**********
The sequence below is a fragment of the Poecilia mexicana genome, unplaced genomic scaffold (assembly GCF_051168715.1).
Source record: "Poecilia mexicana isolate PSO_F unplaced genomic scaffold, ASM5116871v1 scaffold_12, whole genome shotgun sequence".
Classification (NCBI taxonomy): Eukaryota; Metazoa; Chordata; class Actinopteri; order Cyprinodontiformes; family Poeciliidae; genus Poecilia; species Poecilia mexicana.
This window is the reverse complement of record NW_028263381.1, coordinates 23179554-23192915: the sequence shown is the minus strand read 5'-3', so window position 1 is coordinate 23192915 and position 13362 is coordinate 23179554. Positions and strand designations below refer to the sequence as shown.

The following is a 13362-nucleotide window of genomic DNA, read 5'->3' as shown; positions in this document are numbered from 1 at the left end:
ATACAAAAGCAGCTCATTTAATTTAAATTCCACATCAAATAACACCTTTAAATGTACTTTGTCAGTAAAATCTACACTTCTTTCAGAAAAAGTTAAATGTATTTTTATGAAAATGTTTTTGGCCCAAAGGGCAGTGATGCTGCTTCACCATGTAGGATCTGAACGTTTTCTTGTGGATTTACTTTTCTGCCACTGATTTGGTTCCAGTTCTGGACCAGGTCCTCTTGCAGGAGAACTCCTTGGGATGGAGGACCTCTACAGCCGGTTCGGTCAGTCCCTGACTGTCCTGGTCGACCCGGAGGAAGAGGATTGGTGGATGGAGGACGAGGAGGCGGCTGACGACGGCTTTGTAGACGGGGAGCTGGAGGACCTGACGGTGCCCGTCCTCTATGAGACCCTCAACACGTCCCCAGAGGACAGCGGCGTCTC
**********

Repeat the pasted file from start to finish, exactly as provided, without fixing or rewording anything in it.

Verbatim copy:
The sequence below is a fragment of the Poecilia mexicana genome, unplaced genomic scaffold (assembly GCF_051168715.1).
Source record: "Poecilia mexicana isolate PSO_F unplaced genomic scaffold, ASM5116871v1 scaffold_12, whole genome shotgun sequence".
Classification (NCBI taxonomy): Eukaryota; Metazoa; Chordata; class Actinopteri; order Cyprinodontiformes; family Poeciliidae; genus Poecilia; species Poecilia mexicana.
This window is the reverse complement of record NW_028263381.1, coordinates 23179554-23192915: the sequence shown is the minus strand read 5'-3', so window position 1 is coordinate 23192915 and position 13362 is coordinate 23179554. Positions and strand designations below refer to the sequence as shown.

The following is a 13362-nucleotide window of genomic DNA, read 5'->3' as shown; positions in this document are numbered from 1 at the left end:
ATACAAAAGCAGCTCATTTAATTTAAATTCCACATCAAATAACACCTTTAAATGTACTTTGTCAGTAAAATCTACACTTCTTTCAGAAAAAGTTAAATGTATTTTTATGAAAATGTTTTTGGCCCAAAGGGCAGTGATGCTGCTTCACCATGTAGGATCTGAACGTTTTCTTGTGGATTTACTTTTCTGCCACTGATTTGGTTCCAGTTCTGGACCAGGTCCTCTTGCAGGAGAACTCCTTGGGATGGAGGACCTCTACAGCCGGTTCGGTCAGTCCCTGACTGTCCTGGTCGACCCGGAGGAAGAGGATTGGTGGATGGAGGACGAGGAGGCGGCTGACGACGGCTTTGTAGACGGGGAGCTGGAGGACCTGACGGTGCCCGTCCTCTATGAGACCCTCAACACGTCCCCAGAGGACAGCGGCGTCTC